The Child Migrant Surge Is Slowing Down, But Not Because America Freaked Out
History suggests that Mother Nature might be having the biggest effect.
The federal government will tell you that it has heard the cries of the anti-immigrant protesters and created policies to slow down the surge of children picked up by the US Border Patrol. By coordinating with Central American governments, using US-produced TV ads to urge kids to avoid the perilous journey, and attempting to speed up court proceedings, the administration is trying to at least partially take credit for the recent dip in the number of unaccompanied children caught at the border.
But those claims are "just conjecture," says Adam Isacson, a senior associate at the nonprofit Washington Office on Latin America. Isacson, who focuses on regional security policy, says that it's simply too early to tell exactly what's going on. The ad campaigns could be dissuading some people, he says, as could the fact that the story has become such a hot topic in Central America. Or perhaps people were already planning to stop coming now that the rumored "permisos"—which allegedly would have granted free passing for unaccompanied children and mothers traveling with children—were supposedly set to end in June. There's also the fact that the rainy season starts in midsummer and provides more agricultural work in Central America than during other times of the year.
In other words, a lot of factors are at play. But the slowdown in the number of children picked up over the last few weeks also seems entirely predictable: Since 1999, the overall number of undocumented migrants apprehended by the Border Patrol has peaked in the spring before dropping precipitously during the summer months. In Texas' Rio Grande Valley area—the area seeing the most child migrants—July temperatures reach well up into the 90s, and often higher. Here's a month-by-month look at apprehensions in the Rio Grande Valley Border Patrol sector:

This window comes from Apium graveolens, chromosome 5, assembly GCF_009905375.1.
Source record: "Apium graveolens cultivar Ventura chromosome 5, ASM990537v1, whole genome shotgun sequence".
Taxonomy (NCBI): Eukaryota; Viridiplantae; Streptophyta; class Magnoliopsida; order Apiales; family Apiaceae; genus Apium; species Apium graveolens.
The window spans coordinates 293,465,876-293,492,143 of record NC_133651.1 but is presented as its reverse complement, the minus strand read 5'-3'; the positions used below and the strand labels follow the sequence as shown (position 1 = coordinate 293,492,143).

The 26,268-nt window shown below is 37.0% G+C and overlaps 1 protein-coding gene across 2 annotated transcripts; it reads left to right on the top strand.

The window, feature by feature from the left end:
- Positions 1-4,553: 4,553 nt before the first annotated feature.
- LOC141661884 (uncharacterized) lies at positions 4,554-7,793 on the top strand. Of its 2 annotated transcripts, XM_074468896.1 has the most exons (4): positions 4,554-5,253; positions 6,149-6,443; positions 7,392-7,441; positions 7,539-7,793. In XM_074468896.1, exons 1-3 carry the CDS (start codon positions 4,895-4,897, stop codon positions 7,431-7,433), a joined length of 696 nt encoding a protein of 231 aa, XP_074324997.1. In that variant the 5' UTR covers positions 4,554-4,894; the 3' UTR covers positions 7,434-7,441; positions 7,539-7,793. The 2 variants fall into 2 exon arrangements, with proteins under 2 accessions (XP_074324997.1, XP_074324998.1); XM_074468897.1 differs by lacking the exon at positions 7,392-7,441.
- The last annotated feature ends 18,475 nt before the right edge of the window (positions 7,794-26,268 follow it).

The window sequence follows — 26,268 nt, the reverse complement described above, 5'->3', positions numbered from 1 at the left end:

The heat and the unforgiving terrain has very real consequences for would-be immigrants across the desert Southwest. Humane Borders, a Tucson, Arizona-based humanitarian organization, tries to "take death out of the immigration equation," says executive director Juanita Molina, by leaving drinking water in routes frequented by migrants. More than a decade ago, the group, along with the Pima County medical examiner's office, started tracking dead undocumented migrants found in the area. Many of the 2,187 bodies found since January 2001 were skeletal remains, so a cause of death was hard to determine. But 969 of them were listed as having died from exposure. The vast majority were also found in July:
Molina says there are many factors that could influence overall migration patterns: harvest season, weather, politics, among others. But the weather is among the biggest factors. "I think it's completely cyclical with the seasons," she says. "Unfortunately, politicians on both sides of the fence are using this opportunity to push forward whatever agenda they have."
To be sure, fluctuations in overall apprehension numbers are symptomatic of a complex immigration system dependent on factors spread across several countries. Solid answers won't be available until January 2015, Isacson says, when it's possible to compare apprehension numbers from 2014 to previous years.
But we can say for sure that it's a little early for the White House, immigration hardliners, or anyone else to be taking credit for bringing the numbers down. After all, Mother Nature might be playing the biggest role so far.